Sunday, August 7, 2011

Why I Love 'The Point of No Return'

"I'll take it," Maggie says of the rundown apartment, barely more than a hovel, right on Santa Monica beach. She confirms this as soon as she sees the view from the second story window, of sea and sand and seagulls afloat in the air. The gentle introductory vocals of "Feeling Good" is cued.

Maggie had been trapped, first in the hell of drug addiction, and then in a secret government training facility. Her assassin training completed, she is finally free. Maggie, as played by Bridget Fonda, is quietly contemplative in the window seat of her newly rented digs while Nina Simone sings of freedom, one of my favorite scenes from 'The Point of No Return,' one of many.

I never saw the original French film that it was based on: 'La Femme Nikita.' I'm almost glad that I didn't as I had heard from a few people that it was better. I didn't want to stop loving the American version. Why did I become so attached to this movie about a female assassin?

The songs of Nina Simone definitely played a key factor. It was my first exposure to her music. I liked that Maggie describes it as "so savage, and so wild." I quickly learned to love the raw, almost masculine/gender-neutral quality of Miss Simone's singing voice, especially in the bittersweet melodies of "Wild is the Wind," and "Black is the Color of My True Love's Hair."

I also loved that the character of Maggie is a survivor. Even in seemingly hopeless situations, she continues to fight and search for an escape. Early in the movie, handcuffed and sentenced to death in court (a faux sentence) she struggles and attempts to find a way out. Later, while working as an assassin, her instinct for survival helps her to find a way out of more than one lethal situation.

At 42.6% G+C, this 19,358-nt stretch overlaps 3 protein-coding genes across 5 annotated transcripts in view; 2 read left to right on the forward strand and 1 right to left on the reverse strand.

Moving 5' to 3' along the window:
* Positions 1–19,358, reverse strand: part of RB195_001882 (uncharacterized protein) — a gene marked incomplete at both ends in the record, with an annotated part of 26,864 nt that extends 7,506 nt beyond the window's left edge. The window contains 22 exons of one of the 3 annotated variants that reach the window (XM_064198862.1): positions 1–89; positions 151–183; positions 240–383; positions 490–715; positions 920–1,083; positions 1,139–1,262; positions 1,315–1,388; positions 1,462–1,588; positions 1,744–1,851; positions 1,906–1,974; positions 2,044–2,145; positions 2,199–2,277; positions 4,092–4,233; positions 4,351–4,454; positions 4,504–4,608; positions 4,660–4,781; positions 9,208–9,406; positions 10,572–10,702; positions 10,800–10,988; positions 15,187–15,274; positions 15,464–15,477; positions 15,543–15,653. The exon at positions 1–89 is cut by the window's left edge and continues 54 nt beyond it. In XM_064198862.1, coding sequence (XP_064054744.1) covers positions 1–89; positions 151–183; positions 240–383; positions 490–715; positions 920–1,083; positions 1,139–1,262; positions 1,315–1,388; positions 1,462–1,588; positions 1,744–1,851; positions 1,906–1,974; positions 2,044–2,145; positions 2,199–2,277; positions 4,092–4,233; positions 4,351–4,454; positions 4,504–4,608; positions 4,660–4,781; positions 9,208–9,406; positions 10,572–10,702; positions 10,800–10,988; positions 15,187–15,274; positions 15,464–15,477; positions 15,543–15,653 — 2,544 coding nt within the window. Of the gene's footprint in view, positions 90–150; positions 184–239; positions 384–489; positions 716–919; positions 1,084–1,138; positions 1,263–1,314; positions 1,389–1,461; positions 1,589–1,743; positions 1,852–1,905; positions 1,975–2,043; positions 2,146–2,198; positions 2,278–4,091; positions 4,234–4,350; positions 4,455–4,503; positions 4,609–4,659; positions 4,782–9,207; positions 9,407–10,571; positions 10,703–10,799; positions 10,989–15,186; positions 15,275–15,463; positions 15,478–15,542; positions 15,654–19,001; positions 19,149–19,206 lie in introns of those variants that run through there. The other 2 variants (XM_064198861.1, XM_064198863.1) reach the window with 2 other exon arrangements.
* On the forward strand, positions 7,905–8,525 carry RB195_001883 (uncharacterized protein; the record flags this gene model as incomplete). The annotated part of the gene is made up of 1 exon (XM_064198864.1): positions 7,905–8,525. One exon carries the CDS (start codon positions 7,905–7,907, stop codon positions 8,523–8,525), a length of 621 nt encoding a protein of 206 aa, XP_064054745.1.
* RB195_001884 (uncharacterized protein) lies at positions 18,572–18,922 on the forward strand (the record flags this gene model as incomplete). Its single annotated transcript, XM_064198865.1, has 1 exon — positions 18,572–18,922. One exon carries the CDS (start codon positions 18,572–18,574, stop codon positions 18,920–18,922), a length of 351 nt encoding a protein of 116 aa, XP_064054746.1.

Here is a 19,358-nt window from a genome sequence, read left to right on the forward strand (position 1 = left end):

Charm school was also part of Maggie's training, as provided by Anne Bancroft's character. Initially an unkempt and unruly drug addict, Fonda's character is given a makeover, not only in appearance but also in ladylike behavior.

"Always smile when you enter a room, dear." Anne Bancroft advises. "It relaxes others - and, it lifts the features of the face."

With a better hairdo and tasteful, tailored clothes, Bridget Fonda gets to kick ass and fight the bad guys with some pretty convincing martial arts moves. A petite and rather scrawny actress, I'm inspired by the physical strength Fonda's character demonstrates, as well as her mental and emotional strengths.

Maggie walks away from it all at the end of the movie, which is probably the biggest reason why I love it so much - she simply walks away from everything. Fonda's character, for all of her government paid work, does not truly have the heart of a killer, and she wants to leave. She's told that she can't, at first, because it's the price she has to pay for her freedom. She walks away anyway, after waiting for and finding her chance - yet again - to escape.

Maggie survives being assassinated herself. Battered and bruised, she disappears into the morning fog of Santa Monica beach. She is seen, but then she is allowed to continue walking away. I love the symbolism of it.

I miss being able to escape, being able to run away on contract as a dancer, either on a cruise ship or to Japan. Going away on contract meant I didn't have to live in or deal with reality. Or the illusion of it, at least, taking a break from the real world, was convincing enough.

I have very little to run away from nowadays. I can live with myself. But some days I yearn to walk away, even if only on an emotional level, and just disappear into the fog.

1 comment:

Lori said...

Actually this is one of my favorites as well and I saw the French version, it's not better, in fact it's exactly the same, nearly scene for scene.

I love it when she says, "I never did mind much about the little things." When shit hits the fan, just as her charm school teacher had taught her. It's stuck with me and I've said it myself more than once.